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Thread: load calculation for a store

  1. #11
    Join Date
    Oct 2014
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    United States, Indiana
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    Quote Originally Posted by jeremy.zinkofsky View Post
    Sounds like you've already done most of the legwork by getting nameplate data of the large equipment.

    You can simply add up the VA of each piece of equipment to determine your load there. The NEC does not dictate the application of demand factors, you need to use best judgement there depending on its use. However, an appliance is generally considered to be a continuous load where a motor can be classified as intermittent or continuous.

    Receptacle count is straight forward per NEC. 100% for the first 10KVA, 50% of the rest with each receptacle rated for 180VA.

    Lighting you can get from square footage using 1-3VA per sq. ft. I would take a look at your local energy conservation code which will tell you the maximum lighting power densities allowed per type of space. You can get a better idea of what Watt per sq. ft you would need that way.

    If reasonable, you can get historical demand data from the utility which will tell you exactly what you are looking for.
    I called the utility, they said they can not give me KW hrs only $. $1200 per month on a 12 month average. They said I would need to contact the owner for KW r usage. I hate to bother the workers, manager, son of the owner, etc.,they are always so busy with customers

  2. #12
    Join Date
    Dec 2006
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    Eastern Oregon
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    Are you just trying to do a quick and dirty load calc or something you need to present to an inspector?

    We have a Fluke logger we install on services, etc for 30 days for things like this. If you have time to wait, this is the option I like best, assuming I can't get the info I need from the utility company.

  3. #13
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    Feb 2003
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    New York, 40.7514,-73.9925
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    220 for commercial is very conservative because it doesn't offer any significant demand factors like there is for residential. You can't arbitrarily say that you think only one lift runs at any given time on average.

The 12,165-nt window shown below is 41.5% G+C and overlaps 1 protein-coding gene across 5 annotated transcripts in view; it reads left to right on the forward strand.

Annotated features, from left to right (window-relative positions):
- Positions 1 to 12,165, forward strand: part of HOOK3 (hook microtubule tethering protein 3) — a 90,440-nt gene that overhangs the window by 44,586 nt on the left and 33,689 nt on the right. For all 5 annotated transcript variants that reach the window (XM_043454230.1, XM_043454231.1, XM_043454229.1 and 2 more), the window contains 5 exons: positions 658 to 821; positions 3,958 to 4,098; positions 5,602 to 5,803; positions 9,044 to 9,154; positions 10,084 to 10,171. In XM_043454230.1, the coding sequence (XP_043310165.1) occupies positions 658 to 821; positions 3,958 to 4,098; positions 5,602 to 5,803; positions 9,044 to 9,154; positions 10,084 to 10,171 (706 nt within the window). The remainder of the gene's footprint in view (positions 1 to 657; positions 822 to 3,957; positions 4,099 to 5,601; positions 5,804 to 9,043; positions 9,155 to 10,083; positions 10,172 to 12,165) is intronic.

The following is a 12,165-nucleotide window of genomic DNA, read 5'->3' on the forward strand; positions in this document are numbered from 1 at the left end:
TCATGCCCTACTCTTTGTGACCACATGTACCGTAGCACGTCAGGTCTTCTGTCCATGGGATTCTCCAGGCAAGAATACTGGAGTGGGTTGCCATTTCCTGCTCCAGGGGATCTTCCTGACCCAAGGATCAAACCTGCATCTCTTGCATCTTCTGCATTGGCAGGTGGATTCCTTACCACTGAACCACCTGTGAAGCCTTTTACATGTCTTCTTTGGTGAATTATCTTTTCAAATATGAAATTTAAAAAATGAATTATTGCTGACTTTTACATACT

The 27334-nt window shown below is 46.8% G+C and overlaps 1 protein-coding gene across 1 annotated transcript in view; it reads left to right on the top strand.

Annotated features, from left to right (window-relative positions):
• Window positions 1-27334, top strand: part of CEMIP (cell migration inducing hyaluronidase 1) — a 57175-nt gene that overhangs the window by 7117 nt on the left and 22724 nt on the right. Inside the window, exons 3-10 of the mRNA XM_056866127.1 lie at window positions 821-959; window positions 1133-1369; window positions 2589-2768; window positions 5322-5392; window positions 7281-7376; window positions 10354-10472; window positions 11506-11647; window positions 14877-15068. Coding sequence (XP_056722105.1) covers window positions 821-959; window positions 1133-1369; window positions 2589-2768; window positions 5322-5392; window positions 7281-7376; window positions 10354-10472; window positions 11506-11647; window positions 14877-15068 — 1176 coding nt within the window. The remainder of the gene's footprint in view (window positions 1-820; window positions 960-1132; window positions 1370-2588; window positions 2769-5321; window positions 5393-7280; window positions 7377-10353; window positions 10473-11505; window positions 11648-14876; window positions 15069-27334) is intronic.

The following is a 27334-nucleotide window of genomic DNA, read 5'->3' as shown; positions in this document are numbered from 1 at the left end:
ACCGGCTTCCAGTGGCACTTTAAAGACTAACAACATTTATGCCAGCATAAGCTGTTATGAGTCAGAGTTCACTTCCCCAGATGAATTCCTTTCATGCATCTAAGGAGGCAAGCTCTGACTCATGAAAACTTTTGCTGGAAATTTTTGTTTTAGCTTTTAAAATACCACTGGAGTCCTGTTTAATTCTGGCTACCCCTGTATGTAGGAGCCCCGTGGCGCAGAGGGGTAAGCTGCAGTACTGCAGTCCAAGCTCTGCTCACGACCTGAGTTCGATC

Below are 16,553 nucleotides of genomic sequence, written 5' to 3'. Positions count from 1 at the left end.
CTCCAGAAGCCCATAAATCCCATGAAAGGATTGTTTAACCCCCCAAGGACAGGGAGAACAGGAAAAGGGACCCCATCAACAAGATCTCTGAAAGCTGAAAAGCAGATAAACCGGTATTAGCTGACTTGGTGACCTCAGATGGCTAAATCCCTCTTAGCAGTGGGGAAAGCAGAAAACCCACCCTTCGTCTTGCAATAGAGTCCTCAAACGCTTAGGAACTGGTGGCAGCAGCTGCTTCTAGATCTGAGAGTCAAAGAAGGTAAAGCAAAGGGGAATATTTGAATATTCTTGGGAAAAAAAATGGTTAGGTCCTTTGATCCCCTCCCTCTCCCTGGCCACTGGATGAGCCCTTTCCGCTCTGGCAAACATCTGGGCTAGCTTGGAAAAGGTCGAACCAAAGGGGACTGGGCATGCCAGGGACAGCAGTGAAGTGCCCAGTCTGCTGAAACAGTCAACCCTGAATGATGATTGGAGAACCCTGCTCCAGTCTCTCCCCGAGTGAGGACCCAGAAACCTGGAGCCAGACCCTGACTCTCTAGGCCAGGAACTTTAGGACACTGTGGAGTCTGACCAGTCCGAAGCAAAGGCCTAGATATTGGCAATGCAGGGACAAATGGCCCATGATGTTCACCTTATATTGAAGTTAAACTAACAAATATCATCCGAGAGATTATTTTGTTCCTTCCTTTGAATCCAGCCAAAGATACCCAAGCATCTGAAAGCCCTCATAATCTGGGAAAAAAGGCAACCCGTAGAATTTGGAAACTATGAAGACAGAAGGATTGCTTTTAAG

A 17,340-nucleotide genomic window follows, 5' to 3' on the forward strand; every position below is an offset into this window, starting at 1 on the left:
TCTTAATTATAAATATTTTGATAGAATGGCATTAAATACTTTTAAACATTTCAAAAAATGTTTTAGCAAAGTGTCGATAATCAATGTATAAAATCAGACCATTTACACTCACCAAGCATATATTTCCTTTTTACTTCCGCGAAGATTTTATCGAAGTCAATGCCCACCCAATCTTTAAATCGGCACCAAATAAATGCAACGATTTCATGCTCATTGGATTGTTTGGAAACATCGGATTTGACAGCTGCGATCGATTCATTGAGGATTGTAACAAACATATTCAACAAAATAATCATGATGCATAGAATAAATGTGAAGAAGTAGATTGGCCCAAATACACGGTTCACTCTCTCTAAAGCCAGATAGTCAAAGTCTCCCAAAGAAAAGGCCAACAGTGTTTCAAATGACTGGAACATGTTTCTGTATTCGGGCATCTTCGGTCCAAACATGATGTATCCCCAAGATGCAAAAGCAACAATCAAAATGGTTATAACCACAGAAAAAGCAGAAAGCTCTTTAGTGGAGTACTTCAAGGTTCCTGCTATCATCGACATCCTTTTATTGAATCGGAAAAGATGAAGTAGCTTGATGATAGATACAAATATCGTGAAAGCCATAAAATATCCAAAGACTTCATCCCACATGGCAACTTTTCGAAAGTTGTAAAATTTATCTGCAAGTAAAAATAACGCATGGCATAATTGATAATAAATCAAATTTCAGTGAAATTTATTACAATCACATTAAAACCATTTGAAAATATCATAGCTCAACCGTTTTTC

Your best bet to get any real sense of the load is per NEC 220.87 get it from their bills or put a meter on it for 30 days as mentioned in the previous posts.
    Ron

  4. #14
    Join Date
    Dec 2007
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    NE Nebraska
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    Quote Originally Posted by ron View Post
    You can't arbitrarily say that you think only one lift runs at any given time on average.
    No but reality and duty cycle of those is in a place you can still sort of forget they even exist to some extent. OP could probably have 5 run at same time and still never have a problem overloading anything, they just don't run long enough to be a problem. I haven't seen one that doesn't require operator to be standing there holding switch to raise it. That also means that is one less person available at that time to operate some other machine.

    I bet if you put all nine that OP has on a 60 amp feeder you never trip the feeder, maybe even if you intentionally ran all 9 at once. It might draw more then 60 amps, but they can't run more then maybe 20-30 seconds max - they have reached their travel limit by then.

  5. #15
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    Feb 2003
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    Quote Originally Posted by kwired View Post
    No but reality and duty cycle of those is in a place you can still sort of forget they even exist to some extent.
    Agreed, but nowhere in 220 does it let you forgive any of those loads in a calculation.

    That's why he is better off using the bill or meter method
    Ron

  6. #16
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    Dec 2007
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    NE Nebraska
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    Quote Originally Posted by ron View Post
    Agreed, but nowhere in 220 does it let you forgive any of those loads in a calculation.

    That's why he is better off using the bill or meter method
    I know. If you are in a place that wants plans review then you have more of a problem. If no plans review - a typical EI will seldom question load calculations on service or most feeders unless something seems pretty obviously wrong.

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